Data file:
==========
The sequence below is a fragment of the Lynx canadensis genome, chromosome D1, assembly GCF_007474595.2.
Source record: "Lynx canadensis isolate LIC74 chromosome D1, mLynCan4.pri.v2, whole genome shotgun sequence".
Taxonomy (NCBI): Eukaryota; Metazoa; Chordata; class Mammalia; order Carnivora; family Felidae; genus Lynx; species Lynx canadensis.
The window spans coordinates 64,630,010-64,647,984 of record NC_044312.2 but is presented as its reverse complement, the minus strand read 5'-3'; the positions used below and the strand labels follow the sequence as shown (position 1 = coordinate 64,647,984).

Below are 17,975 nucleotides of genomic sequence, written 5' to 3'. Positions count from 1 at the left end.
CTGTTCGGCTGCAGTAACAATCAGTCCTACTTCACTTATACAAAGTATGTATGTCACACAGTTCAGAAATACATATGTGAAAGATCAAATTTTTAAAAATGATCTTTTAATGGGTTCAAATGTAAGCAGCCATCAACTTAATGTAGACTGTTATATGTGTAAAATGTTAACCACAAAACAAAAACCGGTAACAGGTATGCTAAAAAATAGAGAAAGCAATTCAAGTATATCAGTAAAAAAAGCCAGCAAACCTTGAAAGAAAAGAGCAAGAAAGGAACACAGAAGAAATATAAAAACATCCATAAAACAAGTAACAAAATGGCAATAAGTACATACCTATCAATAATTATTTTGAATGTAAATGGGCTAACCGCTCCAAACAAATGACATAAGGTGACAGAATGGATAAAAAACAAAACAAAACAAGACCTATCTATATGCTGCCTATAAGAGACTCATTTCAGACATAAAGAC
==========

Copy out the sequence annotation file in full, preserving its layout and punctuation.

The sequence below is a fragment of the Lynx canadensis genome, chromosome D1, assembly GCF_007474595.2.
Source record: "Lynx canadensis isolate LIC74 chromosome D1, mLynCan4.pri.v2, whole genome shotgun sequence".
Taxonomy (NCBI): Eukaryota; Metazoa; Chordata; class Mammalia; order Carnivora; family Felidae; genus Lynx; species Lynx canadensis.
The window spans coordinates 64,630,010-64,647,984 of record NC_044312.2 but is presented as its reverse complement, the minus strand read 5'-3'; the positions used below and the strand labels follow the sequence as shown (position 1 = coordinate 64,647,984).

Below are 17,975 nucleotides of genomic sequence, written 5' to 3'. Positions count from 1 at the left end.
CTGTTCGGCTGCAGTAACAATCAGTCCTACTTCACTTATACAAAGTATGTATGTCACACAGTTCAGAAATACATATGTGAAAGATCAAATTTTTAAAAATGATCTTTTAATGGGTTCAAATGTAAGCAGCCATCAACTTAATGTAGACTGTTATATGTGTAAAATGTTAACCACAAAACAAAAACCGGTAACAGGTATGCTAAAAAATAGAGAAAGCAATTCAAGTATATCAGTAAAAAAAGCCAGCAAACCTTGAAAGAAAAGAGCAAGAAAGGAACACAGAAGAAATATAAAAACATCCATAAAACAAGTAACAAAATGGCAATAAGTACATACCTATCAATAATTATTTTGAATGTAAATGGGCTAACCGCTCCAAACAAATGACATAAGGTGACAGAATGGATAAAAAACAAAACAAAACAAGACCTATCTATATGCTGCCTATAAGAGACTCATTTCAGACATAAAGAC